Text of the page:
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Reducing inflammation is a lively goal that health influencers and healthcare professionals alike encourage people to do. Whether you’re struggling with chronic low-grade inflammation or acute inflammation, finding ways to combat these effects can offer some important benefits.
Unlike acute inflammation, which is the body’s immediate response to injury, infection, or tissue damage, chronic low-grade inflammation can be the result of many factors, including an unhealthy lifestyle. While acute inflammation is helpful in the healing process, chronic low-grade inflammation can lead to a person experiencing some nasty effects, including an elevated risk of developing diabetes, cardiovascular disease, and some cancers.
It goes without saying that many people focus on fighting chronic low-grade inflammation to support their overall health. In addition to adopting certain habits that can combat chronic low-grade inflammation, such as following an anti-inflammatory diet, managing stress, and limiting alcohol intake, people may rely on certain supplements to achieve this goal.
If you’re interested in reducing inflammation in your body and wondering which supplements are worth considering to help make this holiday a reality, read on to learn ten options dietitians recommend for reducing inflammation. And on top of that, don’t miss 11 Inflammatory Foods That Wreak Havoc on Your Body.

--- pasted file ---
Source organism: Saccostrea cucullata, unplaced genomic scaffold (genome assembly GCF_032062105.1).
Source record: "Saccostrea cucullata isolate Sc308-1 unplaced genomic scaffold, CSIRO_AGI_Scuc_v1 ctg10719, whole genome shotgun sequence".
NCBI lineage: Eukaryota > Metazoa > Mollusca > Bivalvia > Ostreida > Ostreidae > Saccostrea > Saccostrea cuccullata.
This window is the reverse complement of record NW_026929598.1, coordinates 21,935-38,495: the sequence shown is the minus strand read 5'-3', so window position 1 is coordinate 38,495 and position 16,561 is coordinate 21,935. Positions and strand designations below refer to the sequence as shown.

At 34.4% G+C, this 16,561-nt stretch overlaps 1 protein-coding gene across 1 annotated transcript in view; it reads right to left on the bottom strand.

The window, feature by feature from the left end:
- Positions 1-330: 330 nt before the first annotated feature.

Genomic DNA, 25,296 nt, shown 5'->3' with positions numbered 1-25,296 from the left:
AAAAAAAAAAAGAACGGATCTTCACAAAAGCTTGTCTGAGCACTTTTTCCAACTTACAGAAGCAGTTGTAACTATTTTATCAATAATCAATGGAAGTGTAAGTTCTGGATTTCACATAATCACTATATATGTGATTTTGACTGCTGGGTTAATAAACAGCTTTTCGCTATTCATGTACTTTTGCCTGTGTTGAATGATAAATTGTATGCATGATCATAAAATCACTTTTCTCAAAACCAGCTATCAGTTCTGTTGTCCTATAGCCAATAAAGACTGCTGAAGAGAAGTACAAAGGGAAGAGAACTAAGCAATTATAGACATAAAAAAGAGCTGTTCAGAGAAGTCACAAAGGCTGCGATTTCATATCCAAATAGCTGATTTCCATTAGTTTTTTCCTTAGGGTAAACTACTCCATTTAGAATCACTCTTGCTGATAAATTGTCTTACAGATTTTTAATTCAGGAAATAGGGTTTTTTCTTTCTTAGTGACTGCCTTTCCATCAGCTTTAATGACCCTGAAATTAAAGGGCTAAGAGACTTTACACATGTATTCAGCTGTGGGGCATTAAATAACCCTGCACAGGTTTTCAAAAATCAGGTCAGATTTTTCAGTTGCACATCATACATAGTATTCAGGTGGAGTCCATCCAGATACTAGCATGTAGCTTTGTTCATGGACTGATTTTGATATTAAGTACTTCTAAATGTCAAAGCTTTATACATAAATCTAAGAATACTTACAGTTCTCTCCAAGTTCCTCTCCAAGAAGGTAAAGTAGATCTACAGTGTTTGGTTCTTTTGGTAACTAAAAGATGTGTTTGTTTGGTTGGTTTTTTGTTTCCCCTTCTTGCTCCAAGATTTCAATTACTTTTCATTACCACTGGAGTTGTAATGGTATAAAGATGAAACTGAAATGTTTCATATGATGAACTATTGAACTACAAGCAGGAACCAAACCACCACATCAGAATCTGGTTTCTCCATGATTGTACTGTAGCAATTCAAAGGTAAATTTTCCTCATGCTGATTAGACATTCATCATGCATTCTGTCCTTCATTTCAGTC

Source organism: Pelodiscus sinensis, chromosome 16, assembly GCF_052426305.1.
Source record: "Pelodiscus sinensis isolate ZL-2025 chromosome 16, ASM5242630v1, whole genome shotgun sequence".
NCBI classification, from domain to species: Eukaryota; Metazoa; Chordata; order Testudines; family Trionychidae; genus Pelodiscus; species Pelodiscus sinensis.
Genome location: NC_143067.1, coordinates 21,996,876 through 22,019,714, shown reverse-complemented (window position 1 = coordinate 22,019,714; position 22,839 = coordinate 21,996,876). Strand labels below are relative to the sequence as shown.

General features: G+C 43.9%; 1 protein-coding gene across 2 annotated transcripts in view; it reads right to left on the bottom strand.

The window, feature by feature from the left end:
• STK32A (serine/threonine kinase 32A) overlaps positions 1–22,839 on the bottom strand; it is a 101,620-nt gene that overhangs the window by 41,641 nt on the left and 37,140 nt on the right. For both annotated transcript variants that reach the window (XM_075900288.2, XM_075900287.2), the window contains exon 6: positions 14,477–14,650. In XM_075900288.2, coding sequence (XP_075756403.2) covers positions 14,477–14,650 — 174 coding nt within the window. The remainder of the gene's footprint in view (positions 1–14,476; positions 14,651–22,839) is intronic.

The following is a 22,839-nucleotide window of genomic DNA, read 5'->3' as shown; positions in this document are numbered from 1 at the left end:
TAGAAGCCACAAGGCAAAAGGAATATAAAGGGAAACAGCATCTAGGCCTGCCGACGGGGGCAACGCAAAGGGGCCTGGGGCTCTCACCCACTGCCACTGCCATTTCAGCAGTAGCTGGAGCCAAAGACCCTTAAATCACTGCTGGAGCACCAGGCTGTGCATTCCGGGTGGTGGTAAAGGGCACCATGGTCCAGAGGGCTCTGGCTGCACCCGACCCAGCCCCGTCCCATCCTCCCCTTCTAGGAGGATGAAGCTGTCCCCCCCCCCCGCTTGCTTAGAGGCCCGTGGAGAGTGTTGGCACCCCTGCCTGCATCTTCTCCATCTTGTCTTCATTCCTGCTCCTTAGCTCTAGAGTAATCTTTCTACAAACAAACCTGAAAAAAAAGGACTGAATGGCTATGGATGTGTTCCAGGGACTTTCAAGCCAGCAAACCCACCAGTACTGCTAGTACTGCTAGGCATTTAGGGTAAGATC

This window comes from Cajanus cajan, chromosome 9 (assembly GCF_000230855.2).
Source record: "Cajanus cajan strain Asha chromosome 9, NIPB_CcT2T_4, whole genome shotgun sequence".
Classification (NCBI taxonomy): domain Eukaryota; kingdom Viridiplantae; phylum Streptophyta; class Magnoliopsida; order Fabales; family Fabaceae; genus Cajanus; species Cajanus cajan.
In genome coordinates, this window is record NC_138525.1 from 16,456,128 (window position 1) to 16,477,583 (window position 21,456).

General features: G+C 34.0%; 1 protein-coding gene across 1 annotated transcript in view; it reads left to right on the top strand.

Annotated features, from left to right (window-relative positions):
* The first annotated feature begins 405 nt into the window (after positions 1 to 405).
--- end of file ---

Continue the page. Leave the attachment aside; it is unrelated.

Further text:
“Quercetin is one of my favorite anti-inflammatory supplements, especially for people who struggle with inflammation from allergies and asthma,” Melissa Azzaro, RDN, LD, creator of The Hormone Dietitian LLC, shares. “Quercetin is a compound found in plants such as onions and apples and is an antioxidant, anti-inflammatory, and immune modulator. Studies have shown that quercetin blocks the production of histamine, which helps [manage] allergy symptoms”.
Azzaro likes Designs for Health Quercetin + Nettles, as nettles provide even more anti-inflammatory benefits.
“Resveratrol is a compound found primarily in red grapes and berries that has anti-inflammatory, antioxidant, and cardioprotective effects,” Azzaro explains, adding that it also helps your body metabolize estrogen and calm uterine contractions. Azzaro likes to recommend “resveratrol for those dealing with painful menstrual cramps, endometriosis, and fibroids,” especially for those who will benefit from the anti-inflammatory effects this ingredient provides.
Azzaro recommends Gaia Resveratrol as a quality supplement option.
Azzaro reserves Boswellia for those “dealing with inflammation resulting from inflammatory bowel conditions,” but it’s worth mentioning as a supplement that may offer anti-inflammatory benefits overall. Azzaro explains that “Boswellia comes from trees commonly known as frankincense, and studies have shown that this ingredient has anti-inflammatory effects for people with inflammatory bowel disease, asthma and rheumatoid arthritis.”
Azzaro likes Pure Encapsulations Boswellia.